From an article by Dustin Block in The Daily Reporter:
Solar power, a renewable-energy casualty of the early 1990s slain by cheap fossil fuels, is showing signs of life.
The Urban Ecology Center in Milwaukee is reviving a solar-powered heating system at its community center in the county’s Washington Park.
The solar-thermal system was built in the late-1970s as an alternative source of energy during the oil boycott. But as energy prices fell in the U.S. in the 1980s, interest in renewable energy waned and the Washington Park system was shut down.
Joey Zocher, the Urban Ecology Center’s Washington Park program manager, estimated the solar power system is worth about $250,000. But it will take at least $100,000 to get the community center system running again, she said. The building also needs a new roof.
“The county is supportive,” Zocher said, “but we still have some money to find.”
The story behind Washington Park’s solar experiment encapsulates the country’s experience with renewable resources, said Bob Ramlow, who has worked with solar power in Wisconsin since the 1970s and was one of the founders of the Midwest Renewable Energy Fair in central Wisconsin.
“In the 1970s, the whole country was excited and thinking about saving energy,” he said. “People wanted to do their part. It was patriotic to be involved with renewable energy and energy conservation.”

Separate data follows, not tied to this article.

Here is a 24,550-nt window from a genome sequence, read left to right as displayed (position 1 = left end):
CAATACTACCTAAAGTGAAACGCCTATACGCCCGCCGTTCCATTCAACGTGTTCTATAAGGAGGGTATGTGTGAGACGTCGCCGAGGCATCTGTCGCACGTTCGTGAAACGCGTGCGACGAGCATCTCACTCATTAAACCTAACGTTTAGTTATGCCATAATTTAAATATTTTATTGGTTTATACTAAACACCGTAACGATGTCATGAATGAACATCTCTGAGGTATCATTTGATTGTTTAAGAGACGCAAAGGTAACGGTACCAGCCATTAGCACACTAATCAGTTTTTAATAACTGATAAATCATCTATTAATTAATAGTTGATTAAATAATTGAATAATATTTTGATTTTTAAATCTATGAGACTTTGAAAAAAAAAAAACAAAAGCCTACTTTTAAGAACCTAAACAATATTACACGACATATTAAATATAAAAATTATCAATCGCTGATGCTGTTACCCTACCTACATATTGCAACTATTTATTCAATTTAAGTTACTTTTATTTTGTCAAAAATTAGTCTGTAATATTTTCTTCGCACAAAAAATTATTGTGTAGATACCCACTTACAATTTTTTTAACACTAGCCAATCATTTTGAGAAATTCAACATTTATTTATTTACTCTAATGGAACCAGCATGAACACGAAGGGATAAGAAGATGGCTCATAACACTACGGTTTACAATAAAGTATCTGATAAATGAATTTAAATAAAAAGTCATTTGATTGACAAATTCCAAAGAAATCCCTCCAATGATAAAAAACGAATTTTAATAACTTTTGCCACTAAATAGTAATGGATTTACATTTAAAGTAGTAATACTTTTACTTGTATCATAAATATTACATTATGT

Ramlow said the symbolic moment when the country abandoned that commitment was in 1981, when Ronald Reagan moved into the White House and, on his first day, had the solar collectors on the roof taken off.
“The word from the administration from then to now,” Ramlow said, “was renewable energy sources are the energy of the future, but now we need nuclear, coal and oil.”
He said it took nearly 30 years for renewable energy to recover in the U.S. But projects such as reviving solar energy in Washington Park suggest change is coming.
Shawn Young, solar thermal division director for Madison-based H & H Solar Energy Services, inspected Washington Park’s solar system last year. He sent a report to Milwaukee County concluding the system was worth saving.
“It’s not the best solar collector on the market,” Young said, “but it’s not obsolete.”
The system collects sunlight on the building’s roof and transfers the energy to a liquid that fuels the furnace and generates heat. When it was originally installed, the designers anticipated cutting energy use in the building by 60 to 80 percent. Now, the system could cut energy use 10 to 15 percent, Young said. The decline in savings is mainly because of the system’s age.
But even with the reduced efficiency, the county could save $1,000 a month on its heating bill, Zocher said. She estimated the investment needed to refurbish the Washington Park system would take eight years to pay back.